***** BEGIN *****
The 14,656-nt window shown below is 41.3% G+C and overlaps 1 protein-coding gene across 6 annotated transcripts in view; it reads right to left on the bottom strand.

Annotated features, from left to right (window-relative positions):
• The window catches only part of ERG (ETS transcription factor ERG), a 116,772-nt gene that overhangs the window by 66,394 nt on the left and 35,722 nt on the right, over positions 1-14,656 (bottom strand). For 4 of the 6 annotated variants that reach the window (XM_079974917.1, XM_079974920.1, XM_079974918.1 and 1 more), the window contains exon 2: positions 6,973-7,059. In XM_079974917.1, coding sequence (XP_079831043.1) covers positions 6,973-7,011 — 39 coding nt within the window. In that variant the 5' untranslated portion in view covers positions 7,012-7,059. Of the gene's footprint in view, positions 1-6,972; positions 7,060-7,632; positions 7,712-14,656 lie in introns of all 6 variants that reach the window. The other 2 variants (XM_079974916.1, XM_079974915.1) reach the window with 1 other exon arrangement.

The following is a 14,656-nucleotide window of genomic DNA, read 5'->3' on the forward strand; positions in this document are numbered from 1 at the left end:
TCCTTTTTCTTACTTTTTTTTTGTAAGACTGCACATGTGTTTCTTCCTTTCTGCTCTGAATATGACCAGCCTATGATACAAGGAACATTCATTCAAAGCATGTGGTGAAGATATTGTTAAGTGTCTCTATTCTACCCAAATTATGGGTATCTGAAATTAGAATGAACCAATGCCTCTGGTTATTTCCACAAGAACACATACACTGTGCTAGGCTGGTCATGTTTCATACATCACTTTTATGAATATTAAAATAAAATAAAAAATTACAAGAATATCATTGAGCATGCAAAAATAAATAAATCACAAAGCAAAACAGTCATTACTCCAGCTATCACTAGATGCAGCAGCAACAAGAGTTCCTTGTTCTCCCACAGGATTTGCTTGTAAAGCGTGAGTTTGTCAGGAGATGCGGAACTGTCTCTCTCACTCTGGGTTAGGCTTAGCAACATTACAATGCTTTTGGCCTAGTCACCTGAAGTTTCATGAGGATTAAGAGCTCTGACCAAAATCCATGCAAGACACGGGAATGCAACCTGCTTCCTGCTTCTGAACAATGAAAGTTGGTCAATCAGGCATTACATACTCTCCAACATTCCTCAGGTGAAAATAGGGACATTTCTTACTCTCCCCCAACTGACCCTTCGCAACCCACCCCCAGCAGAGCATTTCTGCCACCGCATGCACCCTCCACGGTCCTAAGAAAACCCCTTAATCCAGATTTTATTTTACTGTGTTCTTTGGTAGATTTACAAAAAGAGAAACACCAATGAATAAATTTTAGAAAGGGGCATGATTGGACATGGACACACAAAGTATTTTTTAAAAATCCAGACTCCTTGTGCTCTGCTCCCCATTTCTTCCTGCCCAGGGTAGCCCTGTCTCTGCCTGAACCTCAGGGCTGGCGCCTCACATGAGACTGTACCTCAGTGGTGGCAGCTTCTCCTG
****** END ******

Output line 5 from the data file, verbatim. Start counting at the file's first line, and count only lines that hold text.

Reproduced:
TCCTTTTTCTTACTTTTTTTTTGTAAGACTGCACATGTGTTTCTTCCTTTCTGCTCTGAATATGACCAGCCTATGATACAAGGAACATTCATTCAAAGCATGTGGTGAAGATATTGTTAAGTGTCTCTATTCTACCCAAATTATGGGTATCTGAAATTAGAATGAACCAATGCCTCTGGTTATTTCCACAAGAACACATACACTGTGCTAGGCTGGTCATGTTTCATACATCACTTTTATGAATATTAAAATAAAATAAAAAATTACAAGAATATCATTGAGCATGCAAAAATAAATAAATCACAAAGCAAAACAGTCATTACTCCAGCTATCACTAGATGCAGCAGCAACAAGAGTTCCTTGTTCTCCCACAGGATTTGCTTGTAAAGCGTGAGTTTGTCAGGAGATGCGGAACTGTCTCTCTCACTCTGGGTTAGGCTTAGCAACATTACAATGCTTTTGGCCTAGTCACCTGAAGTTTCATGAGGATTAAGAGCTCTGACCAAAATCCATGCAAGACACGGGAATGCAACCTGCTTCCTGCTTCTGAACAATGAAAGTTGGTCAATCAGGCATTACATACTCTCCAACATTCCTCAGGTGAAAATAGGGACATTTCTTACTCTCCCCCAACTGACCCTTCGCAACCCACCCCCAGCAGAGCATTTCTGCCACCGCATGCACCCTCCACGGTCCTAAGAAAACCCCTTAATCCAGATTTTATTTTACTGTGTTCTTTGGTAGATTTACAAAAAGAGAAACACCAATGAATAAATTTTAGAAAGGGGCATGATTGGACATGGACACACAAAGTATTTTTTAAAAATCCAGACTCCTTGTGCTCTGCTCCCCATTTCTTCCTGCCCAGGGTAGCCCTGTCTCTGCCTGAACCTCAGGGCTGGCGCCTCACATGAGACTGTACCTCAGTGGTGGCAGCTTCTCCTG